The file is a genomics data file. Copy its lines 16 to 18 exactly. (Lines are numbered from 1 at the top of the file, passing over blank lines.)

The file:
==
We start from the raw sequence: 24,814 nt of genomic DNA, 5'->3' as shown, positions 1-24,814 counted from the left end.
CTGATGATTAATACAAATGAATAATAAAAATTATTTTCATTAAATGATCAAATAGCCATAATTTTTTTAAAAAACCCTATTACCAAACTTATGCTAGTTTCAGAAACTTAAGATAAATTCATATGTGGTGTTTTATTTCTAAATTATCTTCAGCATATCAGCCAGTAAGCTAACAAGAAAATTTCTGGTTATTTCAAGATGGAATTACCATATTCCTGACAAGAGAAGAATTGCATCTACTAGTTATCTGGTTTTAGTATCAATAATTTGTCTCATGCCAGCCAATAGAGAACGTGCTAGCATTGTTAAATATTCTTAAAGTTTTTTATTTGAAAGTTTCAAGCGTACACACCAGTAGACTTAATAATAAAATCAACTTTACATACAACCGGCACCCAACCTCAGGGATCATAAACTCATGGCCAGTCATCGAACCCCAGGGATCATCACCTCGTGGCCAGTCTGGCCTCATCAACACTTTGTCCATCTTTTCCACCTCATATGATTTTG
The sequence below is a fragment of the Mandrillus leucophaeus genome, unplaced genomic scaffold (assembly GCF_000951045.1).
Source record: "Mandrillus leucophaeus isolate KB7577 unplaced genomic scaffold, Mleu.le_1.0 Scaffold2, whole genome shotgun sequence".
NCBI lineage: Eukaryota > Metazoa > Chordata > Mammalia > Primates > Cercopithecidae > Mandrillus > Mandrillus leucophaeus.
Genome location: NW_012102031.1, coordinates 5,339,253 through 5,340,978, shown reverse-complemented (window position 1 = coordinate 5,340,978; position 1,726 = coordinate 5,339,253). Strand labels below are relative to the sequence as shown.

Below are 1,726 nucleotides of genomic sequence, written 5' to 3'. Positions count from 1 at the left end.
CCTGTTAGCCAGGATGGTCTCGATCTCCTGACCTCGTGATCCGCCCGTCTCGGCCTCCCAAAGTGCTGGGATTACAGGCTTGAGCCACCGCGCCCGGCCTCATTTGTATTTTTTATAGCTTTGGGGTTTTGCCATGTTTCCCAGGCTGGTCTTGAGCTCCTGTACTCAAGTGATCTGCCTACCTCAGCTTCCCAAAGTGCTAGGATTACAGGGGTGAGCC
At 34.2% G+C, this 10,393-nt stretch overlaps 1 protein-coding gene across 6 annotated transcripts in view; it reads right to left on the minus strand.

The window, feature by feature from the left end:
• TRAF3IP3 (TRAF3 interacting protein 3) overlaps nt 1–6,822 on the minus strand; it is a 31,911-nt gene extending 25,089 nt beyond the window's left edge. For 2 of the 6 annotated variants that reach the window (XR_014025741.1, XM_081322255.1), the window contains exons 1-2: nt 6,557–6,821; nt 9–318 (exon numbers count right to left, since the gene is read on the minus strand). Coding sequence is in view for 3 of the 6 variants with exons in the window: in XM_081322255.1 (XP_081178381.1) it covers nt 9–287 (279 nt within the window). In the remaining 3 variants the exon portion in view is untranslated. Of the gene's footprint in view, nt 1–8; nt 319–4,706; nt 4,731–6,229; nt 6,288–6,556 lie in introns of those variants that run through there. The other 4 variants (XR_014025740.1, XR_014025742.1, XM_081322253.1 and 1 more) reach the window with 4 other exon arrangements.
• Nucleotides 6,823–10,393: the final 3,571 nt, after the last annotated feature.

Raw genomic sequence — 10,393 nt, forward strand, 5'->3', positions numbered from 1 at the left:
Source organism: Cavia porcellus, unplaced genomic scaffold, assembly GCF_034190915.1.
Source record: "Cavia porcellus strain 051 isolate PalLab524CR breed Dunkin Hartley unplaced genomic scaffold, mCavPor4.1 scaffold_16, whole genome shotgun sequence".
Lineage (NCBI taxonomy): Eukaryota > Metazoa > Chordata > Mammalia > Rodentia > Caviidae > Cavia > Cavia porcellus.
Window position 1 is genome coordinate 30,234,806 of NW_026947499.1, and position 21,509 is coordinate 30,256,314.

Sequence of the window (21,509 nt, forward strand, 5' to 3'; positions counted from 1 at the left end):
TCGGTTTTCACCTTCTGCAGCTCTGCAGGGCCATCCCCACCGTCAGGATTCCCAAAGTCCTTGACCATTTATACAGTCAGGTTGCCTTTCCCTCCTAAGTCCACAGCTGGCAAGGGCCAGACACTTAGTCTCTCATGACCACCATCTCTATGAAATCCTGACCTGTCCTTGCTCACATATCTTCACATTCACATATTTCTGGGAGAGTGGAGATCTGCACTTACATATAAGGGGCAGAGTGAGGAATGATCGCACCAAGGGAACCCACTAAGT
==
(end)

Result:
Lineage (NCBI taxonomy): Eukaryota > Metazoa > Chordata > Mammalia > Rodentia > Caviidae > Cavia > Cavia porcellus.
Window position 1 is genome coordinate 30,234,806 of NW_026947499.1, and position 21,509 is coordinate 30,256,314.

Sequence of the window (21,509 nt, forward strand, 5' to 3'; positions counted from 1 at the left end):